CV: An element in this collection that grants it so much gravity and urgency is the act of drawing  from these real headlines, from real names and events. Readers can step away from the book when they have to, and they can look up these moments of grief and violence if they so choose as a way to kind of continue on what’s on the page. And I feel that in the case of persona poems, more so than writing generally about events, poets often have this fear of doing a name and its associated history justice, the ethics of it all. 

In the creation of this collection, are these concerns that you tackled as well? What tips would you offer poets who are fearful of entering that persona space?

PS: I wasn’t as concerned with the names themselves as I was with the people around that name. You know, it’s the idea. And I was focused on ways a mother might feel, so I was looking at the different ways they had died and the different ways the mother has into that story. And I was more concerned about recognizing and acknowledging their grief, that  collective mother grief. I thought by seeing all these things through new eyes, through a mother’s eyes— myself as a mother and imagining their actual mother—that by recognizing the people who grieve them the most, I was doing justice to the person. I’m not saying, well, this is what the mother actually felt, but I’m [writing] the many ways that mothers of color have been asked to grieve and receive their child’s bodies. Since she’s so often missing from the picture, I thought that just bringing her back, to be able to acknowledge and have other people acknowledge her pain, was doing justice to the people who were lost.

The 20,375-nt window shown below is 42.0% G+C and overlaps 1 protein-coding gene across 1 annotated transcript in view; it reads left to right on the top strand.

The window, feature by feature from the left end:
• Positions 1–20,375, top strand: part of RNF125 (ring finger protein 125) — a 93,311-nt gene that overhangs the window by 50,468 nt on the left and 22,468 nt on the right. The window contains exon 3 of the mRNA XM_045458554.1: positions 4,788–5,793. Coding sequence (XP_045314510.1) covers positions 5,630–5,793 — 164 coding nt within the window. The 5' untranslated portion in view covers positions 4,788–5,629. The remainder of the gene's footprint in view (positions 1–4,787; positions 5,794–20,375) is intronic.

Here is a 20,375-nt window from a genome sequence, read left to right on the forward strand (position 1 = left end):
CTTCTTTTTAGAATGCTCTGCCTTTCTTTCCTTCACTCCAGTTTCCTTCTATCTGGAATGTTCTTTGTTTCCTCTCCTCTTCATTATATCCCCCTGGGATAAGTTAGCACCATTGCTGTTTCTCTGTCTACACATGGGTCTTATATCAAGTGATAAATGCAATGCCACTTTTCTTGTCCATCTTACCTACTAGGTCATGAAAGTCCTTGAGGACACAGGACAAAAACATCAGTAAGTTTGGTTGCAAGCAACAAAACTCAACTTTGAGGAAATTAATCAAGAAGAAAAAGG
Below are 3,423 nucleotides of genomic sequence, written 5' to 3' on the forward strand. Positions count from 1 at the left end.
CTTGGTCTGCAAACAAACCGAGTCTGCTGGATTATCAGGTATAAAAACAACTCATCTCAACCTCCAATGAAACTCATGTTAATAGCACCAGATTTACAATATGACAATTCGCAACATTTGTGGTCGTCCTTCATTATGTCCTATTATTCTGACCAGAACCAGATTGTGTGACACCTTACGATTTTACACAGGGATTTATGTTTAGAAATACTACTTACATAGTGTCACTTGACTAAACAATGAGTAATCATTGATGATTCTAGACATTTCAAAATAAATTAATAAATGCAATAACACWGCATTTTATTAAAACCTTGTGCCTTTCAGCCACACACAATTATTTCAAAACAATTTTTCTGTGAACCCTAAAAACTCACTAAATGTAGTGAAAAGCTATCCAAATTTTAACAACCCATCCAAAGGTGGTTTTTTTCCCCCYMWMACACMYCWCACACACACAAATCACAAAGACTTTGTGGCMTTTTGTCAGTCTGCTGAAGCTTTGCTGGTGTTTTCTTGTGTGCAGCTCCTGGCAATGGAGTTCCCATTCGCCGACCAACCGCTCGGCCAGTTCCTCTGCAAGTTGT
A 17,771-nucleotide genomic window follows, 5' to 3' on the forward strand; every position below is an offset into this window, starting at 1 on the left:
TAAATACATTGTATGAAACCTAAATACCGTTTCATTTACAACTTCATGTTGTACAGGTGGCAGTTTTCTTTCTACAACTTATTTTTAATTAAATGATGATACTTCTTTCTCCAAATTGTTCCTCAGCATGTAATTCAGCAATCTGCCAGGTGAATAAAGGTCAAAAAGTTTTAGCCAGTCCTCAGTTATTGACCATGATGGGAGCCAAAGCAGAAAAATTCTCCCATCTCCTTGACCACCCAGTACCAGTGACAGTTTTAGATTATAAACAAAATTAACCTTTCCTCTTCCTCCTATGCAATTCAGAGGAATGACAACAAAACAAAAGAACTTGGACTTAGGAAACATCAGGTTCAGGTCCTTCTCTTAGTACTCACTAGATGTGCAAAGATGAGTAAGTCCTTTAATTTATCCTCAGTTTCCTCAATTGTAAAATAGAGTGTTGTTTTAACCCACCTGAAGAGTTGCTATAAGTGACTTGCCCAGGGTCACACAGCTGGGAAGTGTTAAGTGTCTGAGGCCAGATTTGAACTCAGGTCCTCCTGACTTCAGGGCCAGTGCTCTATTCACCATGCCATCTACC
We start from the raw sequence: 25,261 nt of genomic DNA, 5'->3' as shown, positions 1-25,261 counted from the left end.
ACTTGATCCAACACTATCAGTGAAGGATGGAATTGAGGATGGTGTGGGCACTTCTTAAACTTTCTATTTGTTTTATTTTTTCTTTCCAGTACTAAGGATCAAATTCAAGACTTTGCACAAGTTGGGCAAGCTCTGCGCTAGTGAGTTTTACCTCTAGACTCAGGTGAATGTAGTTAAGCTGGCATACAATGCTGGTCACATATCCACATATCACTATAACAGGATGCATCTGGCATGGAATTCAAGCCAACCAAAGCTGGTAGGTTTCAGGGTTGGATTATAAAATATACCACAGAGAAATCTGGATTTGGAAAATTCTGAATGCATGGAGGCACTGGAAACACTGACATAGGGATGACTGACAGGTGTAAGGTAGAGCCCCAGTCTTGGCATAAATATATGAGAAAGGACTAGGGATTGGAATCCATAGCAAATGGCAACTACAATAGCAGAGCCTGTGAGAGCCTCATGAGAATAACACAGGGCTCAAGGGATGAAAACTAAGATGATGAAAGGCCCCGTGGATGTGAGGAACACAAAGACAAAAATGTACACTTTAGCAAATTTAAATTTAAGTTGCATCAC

CV: In reading a collection where so many stories come together, what didn’t make it in the final product? What was left out of this collection? Was there anything that was just too painful or needed its own space to develop, that you ultimately decided not to put in Incendiary Art?

PS: Oh well, the book initially was centered around the “When Black Men Drown Their Daughters” poems. I had this strange weird idea about examining ways, just not violent ways, but ways fathers drown their daughters psychologically. But I was off on this strange tangent and then realized that that was  so dark and weird that I said, no, I can’t do that.

The only other thing was that there were so many of the news items and stories that I had to leave out. I mean, I could have made it the whole book. But while the book was in process, something else would happen. You know there was for Philando Castille, and I want to write another poem about that, the whole element of having the child witness everything and having the child’s mother be there during his killing. It would have probably made it into the lineup of news items and stuff, but [the collection] had to be finite somewhere. I had to cut it off somewhere.

But there wasn’t anything that I thought of as too painful or too graphic. I pretty much decided halfway along in writing the book that it couldn’t be a book that was censored that way, you know, couldn’t be, it had to, if I was going to do it and have the reader walk away feeling like I wanted them to walk, you know, the way I wanted him to feel. I couldn’t keep anything away from them. That’s not the kind of book that I want it to be, so the things that sort of scared me, I put them in any way.